Your Guide to Body Contouring Training

Body contouring is a broad group of cosmetic and aesthetic treatments designed to help patients look and feel their best. 

It covers noninvasive procedures like radio frequency (RF) skin tightening, minimally invasive body sculpting treatments like abdominal thread lifts and injectable treatments, and surgical body sculpting procedures like liposuction and tummy tucks. 

Some aesthetic providers and medical training companies include facial contouring procedures like eye thread lifts and Kybella® chin treatments under the body contouring umbrella. Others define body and facial contouring separately.

Regardless of how it’s defined, body contouring is a rapidly growing aesthetic discipline. If you’d like to expand your cosmetic practice, it may be time to invest in body contouring training.

Here’s what you need to know about it.

Body Contouring Training — What It Covers

A comprehensive body contouring training course should cover the medical basis for body contouring, relevant anatomy, specific body contouring treatment procedures, regulatory requirements, and business considerations around body contouring treatment.

The ideal course mixes online instruction that allows students to learn at their own pace with hands-on instruction featuring experienced providers and volunteer patients. It should include:

  • Scientific Background for Body Contouring. This module should cover the science of body contouring, including a brief history of each technique and how and why they work.
  • Relevant Medical Instruction. This should cover patient anatomy, physiology, and other relevant medical concepts to reinforce the “how” and “why” of body contouring.
  • Overview of Specific Procedures. This is one of the core modules of any body contouring training program. It should introduce trainees to specific procedures, from body contouring injectables training to laser lipo.
  • Detailed Instruction in Body Contouring Procedures. The provider should offer detailed, step-by-step, and preferably hands-on demonstration of body contouring procedures.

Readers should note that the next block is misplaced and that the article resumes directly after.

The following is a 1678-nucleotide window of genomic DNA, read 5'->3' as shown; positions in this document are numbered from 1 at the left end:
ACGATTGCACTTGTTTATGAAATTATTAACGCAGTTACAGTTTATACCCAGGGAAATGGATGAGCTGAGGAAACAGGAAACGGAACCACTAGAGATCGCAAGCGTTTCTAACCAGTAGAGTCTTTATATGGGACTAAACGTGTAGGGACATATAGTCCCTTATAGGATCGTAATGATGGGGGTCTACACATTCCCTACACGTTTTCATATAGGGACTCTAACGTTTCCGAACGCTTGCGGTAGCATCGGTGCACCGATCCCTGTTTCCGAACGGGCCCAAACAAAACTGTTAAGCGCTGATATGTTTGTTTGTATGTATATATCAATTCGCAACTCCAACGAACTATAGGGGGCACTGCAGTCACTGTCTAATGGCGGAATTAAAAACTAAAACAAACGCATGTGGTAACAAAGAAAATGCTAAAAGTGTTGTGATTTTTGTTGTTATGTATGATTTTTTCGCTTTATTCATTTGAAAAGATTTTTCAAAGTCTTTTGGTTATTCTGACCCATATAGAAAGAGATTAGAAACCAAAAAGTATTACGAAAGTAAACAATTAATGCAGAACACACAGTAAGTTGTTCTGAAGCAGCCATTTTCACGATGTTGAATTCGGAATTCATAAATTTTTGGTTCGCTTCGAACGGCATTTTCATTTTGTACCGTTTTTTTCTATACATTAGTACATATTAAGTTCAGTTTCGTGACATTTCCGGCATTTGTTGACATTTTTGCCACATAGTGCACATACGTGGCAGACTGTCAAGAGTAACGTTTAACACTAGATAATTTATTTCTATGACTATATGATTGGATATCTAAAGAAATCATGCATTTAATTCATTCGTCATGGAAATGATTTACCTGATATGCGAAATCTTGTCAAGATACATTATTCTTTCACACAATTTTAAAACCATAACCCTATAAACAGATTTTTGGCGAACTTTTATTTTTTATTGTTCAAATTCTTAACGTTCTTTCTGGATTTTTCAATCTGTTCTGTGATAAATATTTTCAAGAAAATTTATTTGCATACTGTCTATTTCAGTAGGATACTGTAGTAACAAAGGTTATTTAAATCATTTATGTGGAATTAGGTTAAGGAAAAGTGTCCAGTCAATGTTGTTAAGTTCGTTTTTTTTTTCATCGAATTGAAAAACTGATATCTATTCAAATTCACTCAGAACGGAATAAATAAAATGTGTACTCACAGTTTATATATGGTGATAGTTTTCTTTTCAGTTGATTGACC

• Overview of Body Contouring Equipment and Safe Use. The course should cover in detail the different types of medical equipment used in body contouring. It should include instructions for their safe use and provide product manuals for reference.
  • Overview of Management of Body Contouring Patients. The course should provide detailed patient management instruction, including qualification checklists and contraindications for treatment.
  • Business, Regulatory, and Practice Management Considerations. No body contouring training would be complete without an overview of the business side of the practice, from marketing and regulatory compliance to pricing and patient communication.

The training provider should make all written and multimedia course materials available to trainees after successful completion. You’ll surely want to review them as you build your body contouring practice.

Body Contouring Training Course Objectives

Body contouring training should go beyond procedural instruction and set this group of procedures in the broader aesthetic medicine context. It should also arm providers with all the information they need to provide excellent patient care and superior results — while turning a profit.

Specifically, body contouring training should set providers up for success by:

  • Weaving together the science behind body contouring techniques with their actual practice
  • Helping them evaluate and qualify patients for treatment
  • Providing detailed instruction in popular body contouring procedures using current, evidence-based best practices
  • Providing a detailed overview of pre- and post-treatment procedures, including management of complications
  • Educating them on the regulatory environment and safety considerations

Where to Find Body Contouring Training

You can read about body contouring training online, but that’s no substitute for learning how to do it yourself.

So, turn to a certified body sculpting training provider — ideally, an accredited continuing medical education provider whose instructors are board-certified medical practitioners with years of experience in the procedures and techniques they teach.